Tuesday, March 04, 2008

Back-to-Back

My second Final Table appearance in a row in the $5 HORSE, coupled with meal money from Midnight Madness (and ohmygod what ridiculosity that was) made it a double-cash night.



Lost a third of my stack to shorties in Razz, the first rotation at the Final Table, but was chip leader (six remaining) by mid-way through the Hi/Lo round thanks to trips and jacks up against a flush chaser.

Down to 5, the top 4 sacks were within 6K of each other. And I figured bed time was a long way off. Everybody just trading chips back and forth. Then one guy (mad flush chaser) went donktastic during hold 'em and suddenly had half the chips (raising and calling with an OESD that came in).

Me? I just folded my shit cards either pre-flop or after whiffing the flop and stalled for O8. Not easy to do 4-handed I tell ya, and the Mad Flush Chaser raising every hand on my right. I made it. As the short stack. Flopped a set on the first hand and then saw the turn bring both a flush and straight card. That was disappointing.

I was all in with 6542 and flopped a wheel, but guy rivered a flush to keep me from scooping. Then I was all-in pre-flop on two straight hands, one okay, one good and scooped both. Then I scooped another with AAJ3 and I was back to second in chips by a pretty good margin. Until the Big Stack doubled up both the shorties.

Lost one early in Razz and we were 3-handed where nothing got solved except I got pummeled by bring ins. Basically tied for 2nd with half the chips of the leader.

My jacks in the pocket were not enough to out-last the chip leader who made two pair on 6th. I lasted one more hand and then got in with a pair of deuces, eventually making two-pair, but losing to a rivered straight. Sure would like to win this effer, but it's certainly been profitable. Heck, I might even move up to $10. Nah, $7.50. Baby steps.



See ya at The Mook.

5 Comments:

At 10:09 AM, Blogger RaisingCayne said...

Nice work!

Methinks back-to-back final tables can justify moving up to the $10 buy-ins.

 
At 11:26 AM, Blogger Drizztdj said...

I predicted this.

I will use my new found power so I can predict tonight's powerball numbers and buy Lindsay Lohan to use at my disposal.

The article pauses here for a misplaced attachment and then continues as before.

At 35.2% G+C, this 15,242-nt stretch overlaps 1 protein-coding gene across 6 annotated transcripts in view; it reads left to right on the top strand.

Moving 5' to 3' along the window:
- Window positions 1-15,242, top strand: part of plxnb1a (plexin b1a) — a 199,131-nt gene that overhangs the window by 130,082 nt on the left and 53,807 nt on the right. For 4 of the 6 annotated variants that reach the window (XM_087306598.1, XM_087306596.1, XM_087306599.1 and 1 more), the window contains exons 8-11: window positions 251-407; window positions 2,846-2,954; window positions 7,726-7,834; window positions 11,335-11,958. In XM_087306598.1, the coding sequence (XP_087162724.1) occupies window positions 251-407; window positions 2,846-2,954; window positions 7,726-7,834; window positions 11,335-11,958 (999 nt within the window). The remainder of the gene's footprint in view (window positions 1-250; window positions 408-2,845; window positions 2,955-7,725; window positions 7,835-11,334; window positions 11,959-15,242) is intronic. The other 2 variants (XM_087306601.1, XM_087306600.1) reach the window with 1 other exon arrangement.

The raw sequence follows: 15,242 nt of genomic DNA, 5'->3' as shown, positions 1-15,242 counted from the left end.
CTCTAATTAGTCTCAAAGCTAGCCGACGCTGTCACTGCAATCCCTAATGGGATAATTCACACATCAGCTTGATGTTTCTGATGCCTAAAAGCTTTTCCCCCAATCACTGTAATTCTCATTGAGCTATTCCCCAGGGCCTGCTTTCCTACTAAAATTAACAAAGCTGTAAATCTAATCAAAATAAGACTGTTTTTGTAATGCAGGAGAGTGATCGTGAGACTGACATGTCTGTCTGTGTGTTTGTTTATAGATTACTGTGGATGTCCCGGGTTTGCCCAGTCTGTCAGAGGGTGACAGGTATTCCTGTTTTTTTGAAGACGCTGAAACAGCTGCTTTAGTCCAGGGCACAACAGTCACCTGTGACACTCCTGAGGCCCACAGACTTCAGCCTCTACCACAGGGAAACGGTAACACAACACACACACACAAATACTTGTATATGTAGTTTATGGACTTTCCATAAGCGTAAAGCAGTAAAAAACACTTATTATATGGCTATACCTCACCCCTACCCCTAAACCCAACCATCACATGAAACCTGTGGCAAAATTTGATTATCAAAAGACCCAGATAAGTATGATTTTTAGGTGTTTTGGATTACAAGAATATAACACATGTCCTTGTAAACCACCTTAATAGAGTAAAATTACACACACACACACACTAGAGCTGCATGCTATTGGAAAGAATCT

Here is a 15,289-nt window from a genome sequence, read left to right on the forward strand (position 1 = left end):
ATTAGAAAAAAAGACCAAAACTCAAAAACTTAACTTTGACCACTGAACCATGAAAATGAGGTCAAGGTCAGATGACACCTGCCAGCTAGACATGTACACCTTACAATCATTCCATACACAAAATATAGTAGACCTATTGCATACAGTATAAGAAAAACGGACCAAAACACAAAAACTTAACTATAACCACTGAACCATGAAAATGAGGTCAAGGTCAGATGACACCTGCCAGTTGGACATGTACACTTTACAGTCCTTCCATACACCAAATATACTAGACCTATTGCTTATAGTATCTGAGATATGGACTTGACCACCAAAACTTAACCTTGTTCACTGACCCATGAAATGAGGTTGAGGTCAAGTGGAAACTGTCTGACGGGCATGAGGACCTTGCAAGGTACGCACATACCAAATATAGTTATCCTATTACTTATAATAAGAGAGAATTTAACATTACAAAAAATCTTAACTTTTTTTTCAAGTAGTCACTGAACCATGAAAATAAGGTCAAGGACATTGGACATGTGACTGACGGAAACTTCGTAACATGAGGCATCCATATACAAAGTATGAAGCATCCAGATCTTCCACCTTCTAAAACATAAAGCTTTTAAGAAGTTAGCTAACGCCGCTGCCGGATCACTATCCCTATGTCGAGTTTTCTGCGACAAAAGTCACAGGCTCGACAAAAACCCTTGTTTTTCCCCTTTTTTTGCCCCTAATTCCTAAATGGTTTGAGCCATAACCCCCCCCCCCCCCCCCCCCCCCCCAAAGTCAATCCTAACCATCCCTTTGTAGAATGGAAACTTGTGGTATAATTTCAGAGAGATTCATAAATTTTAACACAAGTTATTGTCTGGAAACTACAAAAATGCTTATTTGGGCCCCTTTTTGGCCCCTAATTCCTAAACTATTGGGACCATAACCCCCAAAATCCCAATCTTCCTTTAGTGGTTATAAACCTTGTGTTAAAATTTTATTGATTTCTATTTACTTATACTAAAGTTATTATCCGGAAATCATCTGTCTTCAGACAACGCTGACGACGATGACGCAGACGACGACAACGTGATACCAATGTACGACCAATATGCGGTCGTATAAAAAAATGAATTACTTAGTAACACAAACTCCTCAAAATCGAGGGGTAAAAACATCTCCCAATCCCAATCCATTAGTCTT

At 10:39 PM, Anonymous MIke Jones said...

Well done - let me share my own most memorable final table experience with you playing at Foxwoods the other week.

There were 78 players with 74 re-buys. Total tournament chips in play was $152,000. I started the tournament and won a small hand in level one. When we started level two I made a re-buy giving me another $1000 in chips. I had the worst luck as I have had in any previous tournament. I raised with pocket jack only to get beaten out by Kings. The next hand I had pocket sevens and lost that one. I also raised with pocket Queens and had those beaten. At the end of level two I had only $700 left. I thought I would be lucky to make it to the first break.

I did nothing in level three but came back with a big hand before the break. I had 2,175 in chips at the break. I was moved to two different tables after the first break, I held my own in levels 5 and 6 and 7. My last move was to table one where I had $8,000 right before the second break. At the second break there were 12 players left. Nine would make it to the final table. The blinds were $1,000 and $1,500. I stole the small blind. Two players were knocked out the next hand and the final table was set. We drew numbers for seats. I drew the five seat. I had $9,000 starting the final table. I was number seven out of nine for chip position. The chip leader was a woman who had stacks of thousand dollar chips. I honestly thought she had a lock on the number one spot. I remember thinking I would play tight and hope the two players with fewer chips would get out before me. A funny thing happened.